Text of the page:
Asimov on Astronomy

Asimov on Astronomy

© 1975 Isaac Asimov
271 pages
Although in the back of my mind I knew the existence of Charon was a relatively recent discovery, I did not realize how recent until I read this book and realized Asimov was oblivious as to its existence. As it turns out, Pluto’s humble satellite — or perhaps co-plutoid would more accurate — was discovered three years after Asimov published this book of essays in 1975. In an essay on the hypothetical tenth planet, Asimov muses that “Charon” might be a good name for a moon. As mentioned, this is a book of essays written on various topics within astronomy and published in various magazines (and other essay collections) before appearing here. As I would expect from Asimov, he combines scientific explanations with humor and talks directly to the reader, sometimes making jokes. Few of the essays are directly explanatory: they tend to be the result of Asimov being curious about a topic and playing with it. Such is the case of my favorite essay in this selection, “The Planet with Two Suns”, in which he writes on how Greek mythology and science might have looked if our Sun had a companion star. In other essays, he does stick with a standard explanation of the topic — such is the case with “Time and Tides”, where he writes on the way the moon and sun cause Earth’s sides. Aside from a few minor things, the essays hold up well against the test of time. Enjoyable as ever.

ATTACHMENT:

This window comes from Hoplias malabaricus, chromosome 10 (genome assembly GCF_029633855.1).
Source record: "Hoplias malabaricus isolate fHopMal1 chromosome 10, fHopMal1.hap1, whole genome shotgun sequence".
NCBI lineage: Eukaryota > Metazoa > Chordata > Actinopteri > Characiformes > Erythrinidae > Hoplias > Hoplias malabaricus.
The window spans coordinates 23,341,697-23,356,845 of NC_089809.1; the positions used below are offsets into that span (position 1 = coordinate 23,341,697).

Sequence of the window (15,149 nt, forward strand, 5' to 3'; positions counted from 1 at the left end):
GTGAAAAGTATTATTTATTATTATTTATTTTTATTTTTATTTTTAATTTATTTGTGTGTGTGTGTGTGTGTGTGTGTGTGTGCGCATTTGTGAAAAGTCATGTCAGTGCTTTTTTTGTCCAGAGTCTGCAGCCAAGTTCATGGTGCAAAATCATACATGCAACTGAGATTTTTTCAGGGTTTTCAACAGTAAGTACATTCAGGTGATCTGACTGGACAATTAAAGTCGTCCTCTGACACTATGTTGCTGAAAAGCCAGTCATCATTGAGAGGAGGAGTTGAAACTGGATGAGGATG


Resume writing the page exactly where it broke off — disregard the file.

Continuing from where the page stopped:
About smellincoffee

Citizen, librarian, reader with a boundless wonder for the world and a curiosity about all the beings inside it.
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